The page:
The objective of this study is to determine the relative importance that the visually impaired give to restaurant service attributes during leisure outings, and the relative utility they allocate to the various levels of these attributes.
The study was conducted in two stages. The first stage consisted of exploratory research using focus groups; the second consisted of a survey using a structured questionnaire administered to 203 visually impaired consumers; conjoint analysis was used.
The ideal restaurant profile for survey respondents is one in which: the menu is read by the server; service is provided by empathetic servers; low‐intensity light and sound are used; round tables are preferred over rectangular tables; and the server can be summoned using a button.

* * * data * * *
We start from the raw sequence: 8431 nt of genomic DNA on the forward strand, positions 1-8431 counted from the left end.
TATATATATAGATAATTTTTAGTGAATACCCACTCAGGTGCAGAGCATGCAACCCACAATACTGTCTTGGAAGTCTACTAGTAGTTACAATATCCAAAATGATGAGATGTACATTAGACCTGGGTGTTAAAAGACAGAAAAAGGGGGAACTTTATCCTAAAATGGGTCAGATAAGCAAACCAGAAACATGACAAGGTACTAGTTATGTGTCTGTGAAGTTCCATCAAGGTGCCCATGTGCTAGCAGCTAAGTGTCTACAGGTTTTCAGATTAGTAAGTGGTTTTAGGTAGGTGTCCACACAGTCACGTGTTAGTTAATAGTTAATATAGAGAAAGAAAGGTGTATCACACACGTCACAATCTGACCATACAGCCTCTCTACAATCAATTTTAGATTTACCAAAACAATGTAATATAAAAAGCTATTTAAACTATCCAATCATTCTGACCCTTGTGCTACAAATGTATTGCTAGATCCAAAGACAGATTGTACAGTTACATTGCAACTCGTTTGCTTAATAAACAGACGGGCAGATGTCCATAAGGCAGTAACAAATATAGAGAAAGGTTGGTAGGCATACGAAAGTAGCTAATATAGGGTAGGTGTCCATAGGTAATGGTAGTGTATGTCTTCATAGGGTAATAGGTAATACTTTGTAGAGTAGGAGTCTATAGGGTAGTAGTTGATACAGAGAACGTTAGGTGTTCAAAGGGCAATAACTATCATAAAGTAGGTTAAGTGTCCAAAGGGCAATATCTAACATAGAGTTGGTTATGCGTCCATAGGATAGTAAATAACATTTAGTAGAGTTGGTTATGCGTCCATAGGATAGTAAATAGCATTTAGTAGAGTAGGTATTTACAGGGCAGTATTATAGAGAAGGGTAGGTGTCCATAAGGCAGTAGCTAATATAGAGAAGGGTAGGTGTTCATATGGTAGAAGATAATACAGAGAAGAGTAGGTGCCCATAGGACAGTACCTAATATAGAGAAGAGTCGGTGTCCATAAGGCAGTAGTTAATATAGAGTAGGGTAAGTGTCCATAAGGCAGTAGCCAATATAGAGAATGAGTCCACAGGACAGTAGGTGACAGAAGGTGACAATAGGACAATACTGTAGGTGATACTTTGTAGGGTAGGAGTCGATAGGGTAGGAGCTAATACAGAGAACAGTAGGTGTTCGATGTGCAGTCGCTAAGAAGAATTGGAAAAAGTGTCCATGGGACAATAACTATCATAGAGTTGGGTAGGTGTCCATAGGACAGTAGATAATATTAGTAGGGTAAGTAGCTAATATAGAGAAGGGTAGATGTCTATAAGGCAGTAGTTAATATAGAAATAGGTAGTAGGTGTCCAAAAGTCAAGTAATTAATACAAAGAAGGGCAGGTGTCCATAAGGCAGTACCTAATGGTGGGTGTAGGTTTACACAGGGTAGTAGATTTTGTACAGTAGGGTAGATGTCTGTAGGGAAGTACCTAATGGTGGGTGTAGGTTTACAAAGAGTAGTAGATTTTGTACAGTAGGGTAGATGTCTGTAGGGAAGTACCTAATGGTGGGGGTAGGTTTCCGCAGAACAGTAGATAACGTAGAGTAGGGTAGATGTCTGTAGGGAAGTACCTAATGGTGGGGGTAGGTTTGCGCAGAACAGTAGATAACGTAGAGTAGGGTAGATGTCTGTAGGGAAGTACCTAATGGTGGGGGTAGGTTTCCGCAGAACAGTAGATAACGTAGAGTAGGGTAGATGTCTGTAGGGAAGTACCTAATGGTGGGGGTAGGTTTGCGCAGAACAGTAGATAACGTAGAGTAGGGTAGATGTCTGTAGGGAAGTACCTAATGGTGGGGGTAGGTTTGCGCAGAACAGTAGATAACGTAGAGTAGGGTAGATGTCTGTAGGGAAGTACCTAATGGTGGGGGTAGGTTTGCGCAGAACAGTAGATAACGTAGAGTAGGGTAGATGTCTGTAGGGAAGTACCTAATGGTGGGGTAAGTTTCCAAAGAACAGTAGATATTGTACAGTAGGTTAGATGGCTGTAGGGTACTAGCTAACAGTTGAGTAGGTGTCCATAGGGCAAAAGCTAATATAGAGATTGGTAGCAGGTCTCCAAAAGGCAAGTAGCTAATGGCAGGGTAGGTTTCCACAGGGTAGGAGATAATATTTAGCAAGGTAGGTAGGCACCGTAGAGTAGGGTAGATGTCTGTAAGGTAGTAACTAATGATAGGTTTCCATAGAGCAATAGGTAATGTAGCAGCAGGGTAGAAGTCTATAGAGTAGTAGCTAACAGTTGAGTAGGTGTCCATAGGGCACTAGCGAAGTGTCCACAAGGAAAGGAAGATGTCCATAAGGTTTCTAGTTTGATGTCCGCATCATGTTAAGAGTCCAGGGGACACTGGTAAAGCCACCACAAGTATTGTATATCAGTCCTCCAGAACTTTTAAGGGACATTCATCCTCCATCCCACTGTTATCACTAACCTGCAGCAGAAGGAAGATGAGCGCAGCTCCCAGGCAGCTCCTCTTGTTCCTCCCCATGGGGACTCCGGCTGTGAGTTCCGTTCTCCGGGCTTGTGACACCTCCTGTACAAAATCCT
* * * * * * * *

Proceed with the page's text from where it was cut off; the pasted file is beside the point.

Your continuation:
The use of a non‐probabilistic sample may limit the generalizability of findings.
This study's results can be useful to restaurant managers by improving their understanding of the needs of visually‐impaired consumers.
The study contributes to the inclusion in society of the visually impaired as consumers by giving them a voice to express their needs and wants.
Previous studies have not considered the relative utility conferred to restaurant attributes by consumers. The use of conjoint analysis allows the evaluation of the relative importance of these attributes and their levels, while at the same time shedding light on tradeoffs made by the visually impaired consumer in selecting restaurant attributes.
Dias de Faria, M., Ferreira da Silva, J. and Brantes Ferreira, J. (2012), "The visually impaired and consumption in restaurants", International Journal of Contemporary Hospitality Management, Vol. 24 No. 5, pp. 721-734. https://doi.org/10.1108/09596111211237264Download as .RIS
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